In truth, our appreciation for these towns was heightened because of the effort it took to get to them. Which is another way of saying that touring Tuscany by foot wasn’t always a walk in il parco. Take, for example, our march to Montepulciano; the hike took longer than expected, and after five hours without food, we could hear one another’s stomachs growling. We were so hot and tired that when we skirted an olive orchard and the Temple of San Biagio suddenly rose above us, we thought we were seeing a mirage, conjured up to give strength to hungry passersby. Glowing golden in the sunlight, drawing us in, its dome looked like something out of a Renaissance masterpiece.
And yet, despite our grumbling bellies, it was impossible not to stop. Inside, the church’s cool air and silent beauty seemed to cure our weariness. A diffuse light fell from the dome in a perfect circle, and we were surrounded by arches and rosettes and Greek columns, all carved out of the same linen-colored stone. As our eyes adjusted to the darkness, I saw an automated tour guide called an ArtPhone. I dropped a 1 Euro coin into the slot and learned that in 1518, a fresco of the Virgin painted on this spot suddenly seemed to smile. Many people witnessed the miracle, and public funds were collected to build a commemorative temple. San Biagio, one of the world’s finest examples of Renaissance architecture, has been providing refuge for religious pilgrims-and weary hikers-ever since.
When we headed back outside, our empty stomachs were filled thanks to another miracle. Directly across from the church, far from the city center, where we least expected to find a restaurant, I spotted La Grotta, reportedly home to the best food in Montepulciano. We weren’t exactly dressed for a fancy lunch. Yet when the maitre’d, impeccable in his tailored navy suit, heard that we’d walked all the way from Monticchiello-five miles, uphill all the way-his eyes widened and he ushered us (shorts, hiking boots, and all) to a prime table in the back garden. He brought an extra chair for our hiking gear, recommended a bottle of the house red, and let us order dessert long after the restaurant had closed. We were several paces down the road when he came running after us with a half-empty bottle of water we’d left behind. “You will need it for your walk!” he said, sending us on our way with a wave and a “Ciao!”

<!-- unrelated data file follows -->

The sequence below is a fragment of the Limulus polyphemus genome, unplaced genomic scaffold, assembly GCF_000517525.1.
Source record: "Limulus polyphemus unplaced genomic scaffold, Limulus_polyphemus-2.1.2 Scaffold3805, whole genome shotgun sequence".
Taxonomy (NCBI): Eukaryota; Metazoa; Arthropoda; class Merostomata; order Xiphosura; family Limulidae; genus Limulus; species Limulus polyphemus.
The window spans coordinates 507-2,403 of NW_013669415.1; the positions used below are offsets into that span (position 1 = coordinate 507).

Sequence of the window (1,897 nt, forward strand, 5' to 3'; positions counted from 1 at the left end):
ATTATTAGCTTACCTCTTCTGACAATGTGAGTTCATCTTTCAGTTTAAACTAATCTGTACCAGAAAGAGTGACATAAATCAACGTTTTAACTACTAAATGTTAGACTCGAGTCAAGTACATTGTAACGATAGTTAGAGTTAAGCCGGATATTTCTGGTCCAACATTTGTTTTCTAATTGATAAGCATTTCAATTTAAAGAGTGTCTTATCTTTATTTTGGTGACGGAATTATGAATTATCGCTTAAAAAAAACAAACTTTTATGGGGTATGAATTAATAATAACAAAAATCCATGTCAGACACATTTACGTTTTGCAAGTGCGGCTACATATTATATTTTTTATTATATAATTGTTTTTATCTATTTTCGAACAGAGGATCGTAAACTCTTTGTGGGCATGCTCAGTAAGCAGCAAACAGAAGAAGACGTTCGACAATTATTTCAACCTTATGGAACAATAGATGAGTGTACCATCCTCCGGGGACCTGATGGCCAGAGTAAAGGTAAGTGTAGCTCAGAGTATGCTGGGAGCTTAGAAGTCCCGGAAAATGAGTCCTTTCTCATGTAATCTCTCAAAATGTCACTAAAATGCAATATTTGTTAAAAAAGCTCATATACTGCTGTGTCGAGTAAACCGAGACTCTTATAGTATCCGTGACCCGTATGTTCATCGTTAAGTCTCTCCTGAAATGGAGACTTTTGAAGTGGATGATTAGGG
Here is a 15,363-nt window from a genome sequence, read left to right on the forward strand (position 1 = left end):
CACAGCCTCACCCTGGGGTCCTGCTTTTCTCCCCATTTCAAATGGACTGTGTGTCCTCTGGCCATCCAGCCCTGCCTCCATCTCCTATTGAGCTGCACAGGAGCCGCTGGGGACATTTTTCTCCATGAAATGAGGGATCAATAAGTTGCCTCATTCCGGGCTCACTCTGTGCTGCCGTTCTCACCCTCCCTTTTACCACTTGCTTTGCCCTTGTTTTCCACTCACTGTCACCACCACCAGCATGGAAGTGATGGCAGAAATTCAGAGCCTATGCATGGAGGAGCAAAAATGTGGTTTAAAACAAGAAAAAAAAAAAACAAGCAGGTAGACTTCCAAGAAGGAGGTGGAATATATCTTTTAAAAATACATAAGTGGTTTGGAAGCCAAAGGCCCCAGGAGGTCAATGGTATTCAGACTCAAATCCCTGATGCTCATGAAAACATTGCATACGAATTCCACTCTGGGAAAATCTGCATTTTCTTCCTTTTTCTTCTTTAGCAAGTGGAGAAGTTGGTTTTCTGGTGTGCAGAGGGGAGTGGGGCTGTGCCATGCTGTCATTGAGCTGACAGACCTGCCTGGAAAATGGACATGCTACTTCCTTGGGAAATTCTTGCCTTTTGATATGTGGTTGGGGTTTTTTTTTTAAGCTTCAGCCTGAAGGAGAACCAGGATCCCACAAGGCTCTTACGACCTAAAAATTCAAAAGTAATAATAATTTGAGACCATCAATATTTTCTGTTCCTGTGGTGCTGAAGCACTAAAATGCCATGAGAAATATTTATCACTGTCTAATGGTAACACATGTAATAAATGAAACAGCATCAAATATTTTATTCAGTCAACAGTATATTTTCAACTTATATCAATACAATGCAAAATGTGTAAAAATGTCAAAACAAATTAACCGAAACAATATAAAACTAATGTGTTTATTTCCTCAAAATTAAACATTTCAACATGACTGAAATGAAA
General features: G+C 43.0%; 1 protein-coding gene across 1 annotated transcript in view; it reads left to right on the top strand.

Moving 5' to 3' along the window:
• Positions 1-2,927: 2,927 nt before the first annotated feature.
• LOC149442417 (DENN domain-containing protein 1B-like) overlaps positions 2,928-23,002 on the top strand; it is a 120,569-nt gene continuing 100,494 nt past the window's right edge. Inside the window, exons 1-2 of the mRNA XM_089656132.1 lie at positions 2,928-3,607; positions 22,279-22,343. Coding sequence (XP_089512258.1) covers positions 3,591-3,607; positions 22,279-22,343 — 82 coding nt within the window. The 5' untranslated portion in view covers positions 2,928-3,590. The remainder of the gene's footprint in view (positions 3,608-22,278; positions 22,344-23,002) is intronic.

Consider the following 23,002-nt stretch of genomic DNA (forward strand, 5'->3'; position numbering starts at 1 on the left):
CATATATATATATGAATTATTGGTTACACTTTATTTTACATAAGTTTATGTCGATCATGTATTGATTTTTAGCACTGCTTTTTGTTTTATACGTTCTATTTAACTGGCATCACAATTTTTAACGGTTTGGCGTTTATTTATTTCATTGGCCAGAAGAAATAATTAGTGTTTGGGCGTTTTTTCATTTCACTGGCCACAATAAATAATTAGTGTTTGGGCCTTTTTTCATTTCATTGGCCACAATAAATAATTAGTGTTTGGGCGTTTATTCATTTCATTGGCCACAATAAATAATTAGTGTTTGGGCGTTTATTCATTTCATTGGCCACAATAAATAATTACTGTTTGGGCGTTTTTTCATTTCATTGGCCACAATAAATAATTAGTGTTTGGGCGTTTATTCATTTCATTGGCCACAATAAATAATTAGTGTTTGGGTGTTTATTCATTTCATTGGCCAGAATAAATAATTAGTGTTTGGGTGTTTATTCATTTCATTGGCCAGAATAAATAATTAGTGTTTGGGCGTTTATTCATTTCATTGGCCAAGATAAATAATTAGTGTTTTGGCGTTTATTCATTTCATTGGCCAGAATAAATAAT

Bustling Montepulciano was full of trattorias and wine shops, but our favorite town was the emptiest: Rocca d’Orcia. There we found a crumbling castle looming over stone streets barely wide enough for cars (not that we cared about that!). When we arrived, an elderly man, navigating rocky steps worn smooth by the footfalls of several centuries, greeted us with a “Buon giorno.” Otherwise, all was silent.
We were staying at Cisterna nel Borgo, a three-room hotel above the town’s only restaurant, where owner Marta Catani also gives cooking lessons, though she herself has no formal training. “Italians don’t go to cooking school,” she explained. “You just watch your grandmother.” At dinner, we stuffed ourselves with tender, tangy wild boar cooked in yogurt and sauteed pork in a honey sauce that was salty and just a bit sweet.
Since we were the only guests, we each got our own room; mine had a wood-beamed ceiling and windows overlooking the town square, which was dominated by a massive well. Marta told us that until the late 1950s, the city gates were locked against intruders every night, and today just 26 souls live within the town’s walls. For two glorious nights, we were happy to push the population to 29.
On our last morning, we were feeling lazy and not up to the challenge of a nine-mile walk. When Giacomo’s father, Paolo, came to collect our luggage in the morning, we asked if he would drop us off at the halfway point. “Si, si,” he said.
That morning, instead of huffing up hills, we strolled through Monticchiello, a beautifully preserved walled town. We craned our necks to get a look at the top of the thick defensive tower at the town’s entrance, then passed beneath a stone archway and into the winding medieval streets, flanked by the high walls of houses made of uniformly honey-colored stone.
We walked down lanes no wider than a horse, took photos of laundry hanging from shuttered windows, admired a vintage red Fiat parked by a church with a vaulted interior covered in flaking frescoes, and read the plaque on an obelisk-shaped World War I memorial. On the way out of town, we encountered a crew of maintenance men. They waved. We waved back. “Ciao bella!” they exclaimed. Yes, we thought. It was beautiful.